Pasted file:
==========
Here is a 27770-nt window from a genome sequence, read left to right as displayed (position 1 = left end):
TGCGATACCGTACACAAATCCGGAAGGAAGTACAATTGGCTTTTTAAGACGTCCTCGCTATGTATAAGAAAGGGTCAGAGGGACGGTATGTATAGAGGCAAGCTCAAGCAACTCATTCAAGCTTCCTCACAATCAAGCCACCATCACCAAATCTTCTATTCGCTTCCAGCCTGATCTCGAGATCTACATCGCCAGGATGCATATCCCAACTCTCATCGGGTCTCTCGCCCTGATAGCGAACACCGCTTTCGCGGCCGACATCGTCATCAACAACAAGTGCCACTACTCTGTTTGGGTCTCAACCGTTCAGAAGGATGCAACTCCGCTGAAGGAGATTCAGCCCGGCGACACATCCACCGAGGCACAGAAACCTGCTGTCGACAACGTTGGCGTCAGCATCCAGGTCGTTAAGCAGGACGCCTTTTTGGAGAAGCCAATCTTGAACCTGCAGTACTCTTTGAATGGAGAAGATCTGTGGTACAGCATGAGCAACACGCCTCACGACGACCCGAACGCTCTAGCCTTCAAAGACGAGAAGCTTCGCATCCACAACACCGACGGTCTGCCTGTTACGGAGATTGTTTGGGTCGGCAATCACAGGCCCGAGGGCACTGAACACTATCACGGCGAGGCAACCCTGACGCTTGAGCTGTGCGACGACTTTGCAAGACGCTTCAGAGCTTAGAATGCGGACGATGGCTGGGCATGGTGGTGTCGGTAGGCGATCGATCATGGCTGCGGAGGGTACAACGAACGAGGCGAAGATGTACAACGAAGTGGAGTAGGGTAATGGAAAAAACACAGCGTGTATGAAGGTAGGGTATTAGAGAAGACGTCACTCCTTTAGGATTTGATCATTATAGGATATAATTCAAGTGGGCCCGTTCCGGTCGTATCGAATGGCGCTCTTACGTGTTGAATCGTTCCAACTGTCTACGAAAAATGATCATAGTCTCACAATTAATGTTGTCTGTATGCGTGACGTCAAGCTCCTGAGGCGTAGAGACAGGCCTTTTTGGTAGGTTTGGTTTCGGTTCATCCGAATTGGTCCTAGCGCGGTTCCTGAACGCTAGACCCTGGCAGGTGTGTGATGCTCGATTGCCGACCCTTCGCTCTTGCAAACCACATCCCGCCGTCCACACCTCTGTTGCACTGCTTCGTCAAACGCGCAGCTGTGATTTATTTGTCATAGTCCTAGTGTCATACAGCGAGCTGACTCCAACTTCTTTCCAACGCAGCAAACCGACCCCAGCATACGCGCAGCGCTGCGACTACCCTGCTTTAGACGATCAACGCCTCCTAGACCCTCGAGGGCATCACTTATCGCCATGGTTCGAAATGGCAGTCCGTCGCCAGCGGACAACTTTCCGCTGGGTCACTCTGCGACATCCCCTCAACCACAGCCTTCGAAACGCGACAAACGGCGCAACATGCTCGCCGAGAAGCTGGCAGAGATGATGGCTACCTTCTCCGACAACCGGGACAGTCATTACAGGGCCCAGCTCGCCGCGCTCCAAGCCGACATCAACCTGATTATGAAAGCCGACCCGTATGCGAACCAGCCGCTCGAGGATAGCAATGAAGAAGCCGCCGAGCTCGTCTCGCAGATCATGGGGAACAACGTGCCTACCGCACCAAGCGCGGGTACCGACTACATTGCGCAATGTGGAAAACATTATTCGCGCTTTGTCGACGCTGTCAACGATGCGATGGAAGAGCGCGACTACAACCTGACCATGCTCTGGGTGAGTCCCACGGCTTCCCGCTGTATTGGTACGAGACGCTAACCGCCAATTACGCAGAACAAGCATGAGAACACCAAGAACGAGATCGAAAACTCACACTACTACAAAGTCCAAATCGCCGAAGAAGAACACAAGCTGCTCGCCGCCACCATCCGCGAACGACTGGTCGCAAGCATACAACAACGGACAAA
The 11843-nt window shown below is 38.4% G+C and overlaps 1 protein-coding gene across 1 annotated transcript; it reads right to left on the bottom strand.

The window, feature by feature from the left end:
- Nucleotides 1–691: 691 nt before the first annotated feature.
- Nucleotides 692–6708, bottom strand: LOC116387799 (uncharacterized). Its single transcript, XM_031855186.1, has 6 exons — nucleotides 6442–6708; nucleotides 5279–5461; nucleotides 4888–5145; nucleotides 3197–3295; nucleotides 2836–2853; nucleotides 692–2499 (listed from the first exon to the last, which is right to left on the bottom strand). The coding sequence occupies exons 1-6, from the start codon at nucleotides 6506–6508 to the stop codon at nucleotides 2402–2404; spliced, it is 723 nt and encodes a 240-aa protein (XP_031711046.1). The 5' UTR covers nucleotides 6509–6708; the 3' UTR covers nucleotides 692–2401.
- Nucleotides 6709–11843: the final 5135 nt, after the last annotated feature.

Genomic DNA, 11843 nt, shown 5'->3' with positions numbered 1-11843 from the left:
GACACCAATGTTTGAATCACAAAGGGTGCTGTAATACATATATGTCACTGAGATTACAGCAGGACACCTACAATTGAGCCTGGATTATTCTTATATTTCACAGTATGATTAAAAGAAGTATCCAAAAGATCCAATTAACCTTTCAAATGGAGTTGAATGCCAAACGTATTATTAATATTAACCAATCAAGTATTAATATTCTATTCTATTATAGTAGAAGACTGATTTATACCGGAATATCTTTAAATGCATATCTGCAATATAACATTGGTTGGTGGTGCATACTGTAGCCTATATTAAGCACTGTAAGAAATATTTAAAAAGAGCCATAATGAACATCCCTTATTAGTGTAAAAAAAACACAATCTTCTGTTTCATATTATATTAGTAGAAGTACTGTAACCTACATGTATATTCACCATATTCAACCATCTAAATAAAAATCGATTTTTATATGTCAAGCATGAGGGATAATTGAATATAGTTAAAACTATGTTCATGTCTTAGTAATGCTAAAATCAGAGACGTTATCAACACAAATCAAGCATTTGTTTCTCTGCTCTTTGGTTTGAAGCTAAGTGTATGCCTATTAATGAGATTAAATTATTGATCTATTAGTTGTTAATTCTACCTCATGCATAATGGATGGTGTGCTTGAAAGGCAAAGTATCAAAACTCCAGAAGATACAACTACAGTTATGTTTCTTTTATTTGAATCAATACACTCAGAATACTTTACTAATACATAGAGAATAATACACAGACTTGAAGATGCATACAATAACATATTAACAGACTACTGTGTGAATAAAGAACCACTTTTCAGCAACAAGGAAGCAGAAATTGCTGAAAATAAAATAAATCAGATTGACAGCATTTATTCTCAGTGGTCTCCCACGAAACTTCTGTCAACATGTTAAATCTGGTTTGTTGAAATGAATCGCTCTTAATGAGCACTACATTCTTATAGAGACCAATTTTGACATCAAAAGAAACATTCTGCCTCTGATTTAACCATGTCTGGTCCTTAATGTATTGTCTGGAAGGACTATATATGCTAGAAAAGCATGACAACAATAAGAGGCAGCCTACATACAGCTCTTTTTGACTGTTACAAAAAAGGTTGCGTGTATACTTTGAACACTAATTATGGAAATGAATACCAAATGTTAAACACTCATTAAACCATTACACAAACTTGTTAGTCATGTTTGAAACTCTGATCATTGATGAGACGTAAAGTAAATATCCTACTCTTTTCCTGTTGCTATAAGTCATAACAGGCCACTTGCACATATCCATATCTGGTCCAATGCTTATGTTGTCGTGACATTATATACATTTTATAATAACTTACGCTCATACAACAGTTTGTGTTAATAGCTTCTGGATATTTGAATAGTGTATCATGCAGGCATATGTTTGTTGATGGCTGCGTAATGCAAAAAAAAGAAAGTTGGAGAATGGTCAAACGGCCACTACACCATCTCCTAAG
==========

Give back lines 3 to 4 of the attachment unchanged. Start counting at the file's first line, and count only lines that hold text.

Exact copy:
The 11843-nt window shown below is 38.4% G+C and overlaps 1 protein-coding gene across 1 annotated transcript; it reads right to left on the bottom strand.

The window, feature by feature from the left end: